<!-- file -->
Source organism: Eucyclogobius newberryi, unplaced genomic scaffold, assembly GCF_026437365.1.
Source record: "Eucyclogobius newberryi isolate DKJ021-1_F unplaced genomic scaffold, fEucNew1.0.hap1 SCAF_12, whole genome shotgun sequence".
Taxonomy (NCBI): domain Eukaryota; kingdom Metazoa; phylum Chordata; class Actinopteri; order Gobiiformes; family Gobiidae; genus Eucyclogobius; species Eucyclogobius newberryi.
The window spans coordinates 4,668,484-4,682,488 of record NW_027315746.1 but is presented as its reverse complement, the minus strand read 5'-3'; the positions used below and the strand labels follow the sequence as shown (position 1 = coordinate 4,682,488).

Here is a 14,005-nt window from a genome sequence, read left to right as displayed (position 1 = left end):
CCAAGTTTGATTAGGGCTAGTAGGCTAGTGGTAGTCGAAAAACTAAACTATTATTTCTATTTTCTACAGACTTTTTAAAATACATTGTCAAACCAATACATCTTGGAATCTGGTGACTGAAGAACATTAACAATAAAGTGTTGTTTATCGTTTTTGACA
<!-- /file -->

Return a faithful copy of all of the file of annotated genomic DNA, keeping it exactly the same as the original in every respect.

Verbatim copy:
Source organism: Eucyclogobius newberryi, unplaced genomic scaffold, assembly GCF_026437365.1.
Source record: "Eucyclogobius newberryi isolate DKJ021-1_F unplaced genomic scaffold, fEucNew1.0.hap1 SCAF_12, whole genome shotgun sequence".
Taxonomy (NCBI): domain Eukaryota; kingdom Metazoa; phylum Chordata; class Actinopteri; order Gobiiformes; family Gobiidae; genus Eucyclogobius; species Eucyclogobius newberryi.
The window spans coordinates 4,668,484-4,682,488 of record NW_027315746.1 but is presented as its reverse complement, the minus strand read 5'-3'; the positions used below and the strand labels follow the sequence as shown (position 1 = coordinate 4,682,488).

Here is a 14,005-nt window from a genome sequence, read left to right as displayed (position 1 = left end):
CCAAGTTTGATTAGGGCTAGTAGGCTAGTGGTAGTCGAAAAACTAAACTATTATTTCTATTTTCTACAGACTTTTTAAAATACATTGTCAAACCAATACATCTTGGAATCTGGTGACTGAAGAACATTAACAATAAAGTGTTGTTTATCGTTTTTGACA